Mission/Mandate/Statement of Purpose:

The Halton Hills Sports Museum will collect, restore, preserve and display historically significant artifacts and memorabilia that recognize the important social and community development contribution that sport has played in the Town of Halton Hills. Materials will be presented in the best possible conditions to promote pride in the community, create esteem through sport and recognize contributions of volunteers. The displays in the Museum will honour and perpetuate accomplishments and contributions of people from all eras and sports throughout the Town’s communities.

THE HALTON HILLS SPORTS MUSEUM
 AND RESOURCE CENTRE
 PRESENTED HANNAH BOROTSIK WITH HER AWARD
 LAST NIGHT AT THE MUSEM.
A VERY DESERVING RECIPIENT.


Presenting Hannah with her award were members of the Board.  Left to right, Karen Bajic, Finn Poulstrup, Lisa Sherk, Hannah's Dad, Hannah, Hannah's Mom, Glenda Nixdorf, John Boyce, Mark Rowe and Bryan Lewis.





Joanne Berentson (Bingham) was in Grade 8 and already stood five-foot-10 when her dad introduced her to Grant Clatworthy, his fellow teacher and coach at Georgetown District High School (GDHS).  Berentson played pretty much every sport imaginable, but Clatworthy’s saw a lot of potential in his area of expertise.  “He said he was going to make a volleyball player out of me,” Berentson recalls.  He would deliver on that promise.
Berentson would go on to lead Clatworthy’s GDHS team to a provincial high school title before accepting a scholarship at Western Michigan University, where she would set several records that still stand today.  She followed that up with playing with the Canadian national team at the world championships, and later having a pro career in Europe.
“I thought maybe I could play in college, and you always knew Team Canada was out there,” Berentson said. “It opened up so much for me. I didn’t even know pro volleyball existed when I was in high school.”
Berentson, who now lives in Arizona, also wasn’t aware there was a Halton Hills Sports Museum Hall of Fame until she found out she had been nominated. 
After leading Georgetown to the OFSAA championship in 1986, Berentson accepted a scholarship to Western Michigan University at a time when athletic scholarships to U.S. colleges for Canadians were not common outside of hockey.
Berentson led the Broncos to Mid-American Conference championships in three of her four seasons at the school, earning championship MVP honours in her senior season. She was a two-time conference first-team all-star and 30 years after graduating, she still holds five school records, including her 611 kills in one season.  “Some of them have disappeared, which is fine,” she said. “I’m surprised I’m even still on the board.”  And while some of her marks have been surpassed, she still ranks among the top 10 career kills, service aces and points per set.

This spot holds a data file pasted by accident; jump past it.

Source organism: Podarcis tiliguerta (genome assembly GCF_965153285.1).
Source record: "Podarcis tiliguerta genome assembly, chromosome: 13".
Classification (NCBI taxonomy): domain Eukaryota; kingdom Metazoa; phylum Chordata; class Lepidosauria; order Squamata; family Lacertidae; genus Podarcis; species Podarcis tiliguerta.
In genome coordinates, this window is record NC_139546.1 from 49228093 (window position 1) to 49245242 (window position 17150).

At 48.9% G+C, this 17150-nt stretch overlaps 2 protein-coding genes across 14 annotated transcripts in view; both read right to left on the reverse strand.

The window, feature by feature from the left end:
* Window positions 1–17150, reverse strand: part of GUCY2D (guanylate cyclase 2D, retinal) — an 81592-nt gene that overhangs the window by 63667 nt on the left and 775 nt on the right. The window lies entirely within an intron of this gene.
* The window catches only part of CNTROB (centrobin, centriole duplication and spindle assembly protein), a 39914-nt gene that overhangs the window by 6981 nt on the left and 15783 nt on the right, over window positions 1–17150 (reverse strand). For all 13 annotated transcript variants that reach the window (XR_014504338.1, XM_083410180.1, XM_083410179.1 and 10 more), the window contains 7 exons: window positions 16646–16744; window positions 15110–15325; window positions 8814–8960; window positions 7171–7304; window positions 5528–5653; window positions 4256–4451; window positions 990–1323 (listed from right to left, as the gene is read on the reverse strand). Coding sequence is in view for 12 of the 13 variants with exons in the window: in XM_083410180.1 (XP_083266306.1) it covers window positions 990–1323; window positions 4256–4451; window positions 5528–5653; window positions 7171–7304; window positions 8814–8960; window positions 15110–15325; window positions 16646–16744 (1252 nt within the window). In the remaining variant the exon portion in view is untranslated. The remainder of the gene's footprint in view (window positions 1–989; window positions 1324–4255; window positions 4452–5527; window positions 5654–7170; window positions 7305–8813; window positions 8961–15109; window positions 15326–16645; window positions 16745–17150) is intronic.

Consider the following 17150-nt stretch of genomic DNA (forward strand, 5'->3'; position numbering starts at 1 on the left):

Following her college career, which earned her induction into the school’s athletic hall of fame in 2007, she played for Canada at the 1990 world championships in Beijing, China.  She also signed on to play professionally in Europe, first in Switzerland and then France.  Berentson still considers those years a career highlight.  “It was exciting getting to experience a different culture,” she said. “I got to meet people from all over the world and play against some of the people I had played against in the U.S.”
Shoulder and hip injuries eventually forced her to retire, but Berentson never lost her love for the sport.  “I just loved playing volleyball,” Berentson said. “It was always the most comfortable place for me.”
Emily Boycott, rhythmic gymnastics
Boycott is one of Canada’s most decorated Special Olympians. She has represented Canada at three Special Olympic World Summer Games, winning 16 medals (10 gold, six silver). She was twice named Ontario’s Special Olympics athlete of the year and earned four overall championships at the Canadian Special Olympics and the World Down Syndrome Games. She was recently awarded one of the 50 Medallion Awards presented by Special Olympics Ontario to mark the 50th anniversary of the first Special Olympics in Canada.
Mike Knoepfli, hockey
Knoepfli is one of only four players to score 100 goals and one of only six to record 200 points in Jr. A with the Georgetown Raiders, despite playing just three seasons. The team later retired his number.
Knoepfli was drafted by the Toronto Maple Leafs in the 2001 NHL Entry Draft. He played four seasons at Cornell University, winning two conference championships with the Big Red, and was named team captain in his senior year. He earned four team awards at Cornell, recognizing his leadership, academic achievement and dedication.
Knoepfli went on to play 11 seasons of pro hockey in Switzerland.
Cristy Nurse, rowing
Nurse was a member of the Canadian women’s rowing team from 2010 to 2016. She represented Canada at several world championships, winning four silver and two bronze medals.
Nurse was named to the Canadian Olympic team in 2016 for the Rio Games, where Canada finished fifth. That year she was named the Rowing Canada’s senior athlete of the year.
Prior to switching to rowing, Nurse was a member of the Guelph Gryphons Ontario university championship basketball team.
She was also named the University of Ottawa’s rowing athlete of the year while attending law school in the nation’s capital.
Rod Pasma, hockey
A standout with the Georgetown Gemini Jr. B team, Pasma was drafted ninth overall in the Ontario Hockey League (OHL) draft and a year later the Washington Capitals selected him in the second round of the 1990 NHL draft. Following three seasons in the OHL, he played for Laurentian University where he was named team captain.